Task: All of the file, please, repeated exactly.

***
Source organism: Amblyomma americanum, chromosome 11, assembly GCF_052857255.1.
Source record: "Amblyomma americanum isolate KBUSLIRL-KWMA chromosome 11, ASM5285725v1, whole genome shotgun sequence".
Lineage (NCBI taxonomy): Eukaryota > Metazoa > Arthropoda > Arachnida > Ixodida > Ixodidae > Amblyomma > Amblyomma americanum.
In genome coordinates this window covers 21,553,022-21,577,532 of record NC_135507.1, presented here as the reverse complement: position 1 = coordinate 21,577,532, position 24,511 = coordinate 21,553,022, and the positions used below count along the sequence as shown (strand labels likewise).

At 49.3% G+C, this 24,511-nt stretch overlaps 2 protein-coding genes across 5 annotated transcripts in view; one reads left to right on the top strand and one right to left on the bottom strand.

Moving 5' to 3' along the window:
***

Source organism: Amblyomma americanum, chromosome 11, assembly GCF_052857255.1.
Source record: "Amblyomma americanum isolate KBUSLIRL-KWMA chromosome 11, ASM5285725v1, whole genome shotgun sequence".
Lineage (NCBI taxonomy): Eukaryota > Metazoa > Arthropoda > Arachnida > Ixodida > Ixodidae > Amblyomma > Amblyomma americanum.
In genome coordinates this window covers 21,553,022-21,577,532 of record NC_135507.1, presented here as the reverse complement: position 1 = coordinate 21,577,532, position 24,511 = coordinate 21,553,022, and the positions used below count along the sequence as shown (strand labels likewise).

At 49.3% G+C, this 24,511-nt stretch overlaps 2 protein-coding genes across 5 annotated transcripts in view; one reads left to right on the top strand and one right to left on the bottom strand.

Moving 5' to 3' along the window: